Emotional discipline

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Two sporting event’s this week illustrate the importance of emotional discipline in performance.  

– In the Australian Open, Andy Murray’s (UK) valiant battle against Rafael Nadal (Spain) was a real surprise. When I last saw Murray perform Wimbledon at, his emotional volatility and lack of inner strength was clear for all to see. It wasn’t just that Murray wore his heart on his sleeve, but that he was easily distracted from his objectives and that he sought out conflict, often appearing to blame external factors for his own shortcomings. During his match against Nadal, however, Murray proved he had matured and developed as a skilled tennis player. For the majority of the game Murray didn’t become easily distracted, as has happened so often in the past. He focused on the task at hand and produced some of the finest tennis of his life. At two sets all, Murray shouted ‘Patience!’ to himself, showing a previously missing level of self-awareness.  Unfortunately, Murray started to show slight cracks in his mental game toward the end and Nadal picks up on weakness like a shark senses blood in the water. Nadal continued to press Murray hard but he ultimately allowed Murray to beat himself, despite his commendable performance.

In tennis and other sports, emotional displays by players add colour to the game, but there are positive emotions and negative emotions, and both can be self reinforcing. Murray is learning the value in self-control and restraint and I believe he can be a real contender in this year’s Wimbledon if he continues to develop in the months ahead.

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– Elsewhere, the UK Master’s snooker final (O’Sullivan versus Ding) provided similar insights. The normally emotionally tormented Ronnie O’Sullivan exhibited an unusual level of self-control right throughout the tournament. Ding, who is known for displaying a maturity beyond his age, was worn down by the pro O’Sullivan crowd and broke down as he realised he was up against against a natural genius who was playing at the top of his game. He was on the verge of tears toward the end of the match; a sad and touching scene, especially when Ronnie O’Sullivan consoled Ding during a match break and again at at the end of the game. Anyone who watched this match will know that any level of emotional discipline wouldn’t have produced a win against Ronnie. But it would have allowed Ding to provide a real challenge. Issues of honour aside, it would have allowed Ding to learn more about the strengths and weaknesses of his own game and constitution.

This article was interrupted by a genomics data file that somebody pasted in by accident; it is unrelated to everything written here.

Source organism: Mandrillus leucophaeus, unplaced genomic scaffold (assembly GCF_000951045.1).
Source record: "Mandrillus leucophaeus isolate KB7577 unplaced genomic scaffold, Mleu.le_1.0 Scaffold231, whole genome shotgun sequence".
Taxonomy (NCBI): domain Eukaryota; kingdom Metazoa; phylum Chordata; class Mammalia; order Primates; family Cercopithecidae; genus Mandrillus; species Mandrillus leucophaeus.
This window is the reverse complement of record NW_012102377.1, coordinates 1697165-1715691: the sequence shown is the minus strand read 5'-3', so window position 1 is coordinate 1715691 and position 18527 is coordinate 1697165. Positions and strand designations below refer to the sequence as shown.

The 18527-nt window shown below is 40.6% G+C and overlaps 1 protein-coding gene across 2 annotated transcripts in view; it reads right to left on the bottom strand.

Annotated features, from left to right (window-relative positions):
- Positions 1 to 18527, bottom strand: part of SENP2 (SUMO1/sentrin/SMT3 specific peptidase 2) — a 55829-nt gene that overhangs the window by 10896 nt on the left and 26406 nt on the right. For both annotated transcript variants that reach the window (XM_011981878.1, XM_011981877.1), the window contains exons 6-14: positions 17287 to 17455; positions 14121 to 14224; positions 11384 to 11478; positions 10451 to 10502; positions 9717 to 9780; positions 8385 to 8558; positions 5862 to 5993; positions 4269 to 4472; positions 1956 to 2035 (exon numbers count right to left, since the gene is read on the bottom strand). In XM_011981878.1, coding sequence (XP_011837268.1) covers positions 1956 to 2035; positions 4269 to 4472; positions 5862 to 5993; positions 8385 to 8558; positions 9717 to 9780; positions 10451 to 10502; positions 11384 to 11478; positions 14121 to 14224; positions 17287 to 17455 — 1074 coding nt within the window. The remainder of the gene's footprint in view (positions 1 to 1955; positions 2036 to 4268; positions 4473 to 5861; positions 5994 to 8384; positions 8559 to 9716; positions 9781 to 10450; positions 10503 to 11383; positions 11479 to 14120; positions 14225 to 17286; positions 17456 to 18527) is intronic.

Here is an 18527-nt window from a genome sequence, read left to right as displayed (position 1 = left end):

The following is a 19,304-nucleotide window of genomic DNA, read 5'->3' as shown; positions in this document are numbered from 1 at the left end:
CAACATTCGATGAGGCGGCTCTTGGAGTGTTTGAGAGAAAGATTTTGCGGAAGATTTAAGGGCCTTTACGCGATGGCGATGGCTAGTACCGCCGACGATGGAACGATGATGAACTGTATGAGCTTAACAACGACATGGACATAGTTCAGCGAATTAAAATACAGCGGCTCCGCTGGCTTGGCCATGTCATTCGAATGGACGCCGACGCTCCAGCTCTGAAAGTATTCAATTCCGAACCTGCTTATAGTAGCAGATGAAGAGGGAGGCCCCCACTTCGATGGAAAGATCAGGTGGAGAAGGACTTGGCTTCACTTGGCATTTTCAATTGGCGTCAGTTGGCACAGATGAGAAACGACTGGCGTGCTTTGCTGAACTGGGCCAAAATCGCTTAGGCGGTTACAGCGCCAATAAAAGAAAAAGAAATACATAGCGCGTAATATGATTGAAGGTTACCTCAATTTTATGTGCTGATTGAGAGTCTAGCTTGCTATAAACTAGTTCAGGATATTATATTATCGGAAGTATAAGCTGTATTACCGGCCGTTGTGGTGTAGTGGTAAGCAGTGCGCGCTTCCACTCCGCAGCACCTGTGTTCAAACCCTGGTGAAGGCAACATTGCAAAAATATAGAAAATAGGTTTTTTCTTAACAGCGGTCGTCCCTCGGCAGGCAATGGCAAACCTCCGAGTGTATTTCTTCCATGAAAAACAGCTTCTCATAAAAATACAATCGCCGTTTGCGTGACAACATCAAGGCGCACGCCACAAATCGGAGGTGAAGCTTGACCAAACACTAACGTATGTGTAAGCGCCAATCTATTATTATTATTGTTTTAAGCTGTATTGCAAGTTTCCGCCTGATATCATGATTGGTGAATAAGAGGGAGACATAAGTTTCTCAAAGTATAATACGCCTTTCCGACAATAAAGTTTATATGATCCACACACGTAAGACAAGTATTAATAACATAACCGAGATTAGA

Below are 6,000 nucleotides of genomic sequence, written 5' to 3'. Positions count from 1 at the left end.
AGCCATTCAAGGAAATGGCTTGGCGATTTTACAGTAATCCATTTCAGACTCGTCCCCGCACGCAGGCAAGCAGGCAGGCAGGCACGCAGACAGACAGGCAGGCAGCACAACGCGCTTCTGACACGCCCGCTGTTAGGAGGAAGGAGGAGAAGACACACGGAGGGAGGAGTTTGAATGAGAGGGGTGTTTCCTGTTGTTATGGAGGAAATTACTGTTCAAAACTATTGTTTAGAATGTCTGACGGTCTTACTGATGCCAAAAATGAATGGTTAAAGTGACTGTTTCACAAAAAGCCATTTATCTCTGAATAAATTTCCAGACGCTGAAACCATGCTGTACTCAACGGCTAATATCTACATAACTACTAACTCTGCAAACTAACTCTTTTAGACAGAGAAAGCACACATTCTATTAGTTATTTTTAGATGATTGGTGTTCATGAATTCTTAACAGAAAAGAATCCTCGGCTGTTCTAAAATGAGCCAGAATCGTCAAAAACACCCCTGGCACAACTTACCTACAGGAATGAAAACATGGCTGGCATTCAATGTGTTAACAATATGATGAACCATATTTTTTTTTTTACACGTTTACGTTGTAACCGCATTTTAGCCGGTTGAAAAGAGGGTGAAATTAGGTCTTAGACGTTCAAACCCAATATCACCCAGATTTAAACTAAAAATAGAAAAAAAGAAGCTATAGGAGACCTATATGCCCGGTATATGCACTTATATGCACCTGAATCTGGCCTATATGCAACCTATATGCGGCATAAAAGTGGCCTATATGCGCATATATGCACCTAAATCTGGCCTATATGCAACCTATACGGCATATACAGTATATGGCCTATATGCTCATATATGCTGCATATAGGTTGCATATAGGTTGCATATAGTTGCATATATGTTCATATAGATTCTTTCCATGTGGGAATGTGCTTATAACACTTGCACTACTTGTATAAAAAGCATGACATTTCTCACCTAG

Giving in to one’s negative emotions is often the path of least resistance but all too often it is the least profitable option. There is little doubt that it is harder to be emotionally strong in defeat than in success, but it is when we are losing when our emotional fortitude is put to the test and that is when it really counts. It affects how you act and react when facing adversity, it impacts the level of loss at the end of the play, and it builds your character for future confrontations.

PS – I believe one big difference between most sports and trading is that in most sports we are playing against another explicit opponent or team but in trading I view the game more as a challenge against oneself. The market does not feed off my weaknesses or respond to my plays. The market just ‘is’. Nevertheless, the parallels with sports are endless – I often play squash and other racket sports for example, and it often feels as if the game is more a case of me against myself, rather than me against my opponent. I realise I need to start to learn to lose graciously.

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2 responses to “Emotional discipline

  1. great post…my greatest battle remains within myself, but i am noticing the fingerprints of other opponents as well

  2. Thanks John, I also see occassional anomalies in the price action, suggesting certain players may be trying to force a price, or that they have the inside scoop on certain data releases, but for the most part I play the game as an outsider – that is to say I am such a small fish I am insignificant, so there should be no reaction to my actions. In this sense I am playing ‘against’ myself, but at the same time observing these ‘fingerprints’ of other players provides a perceived advantage at times.

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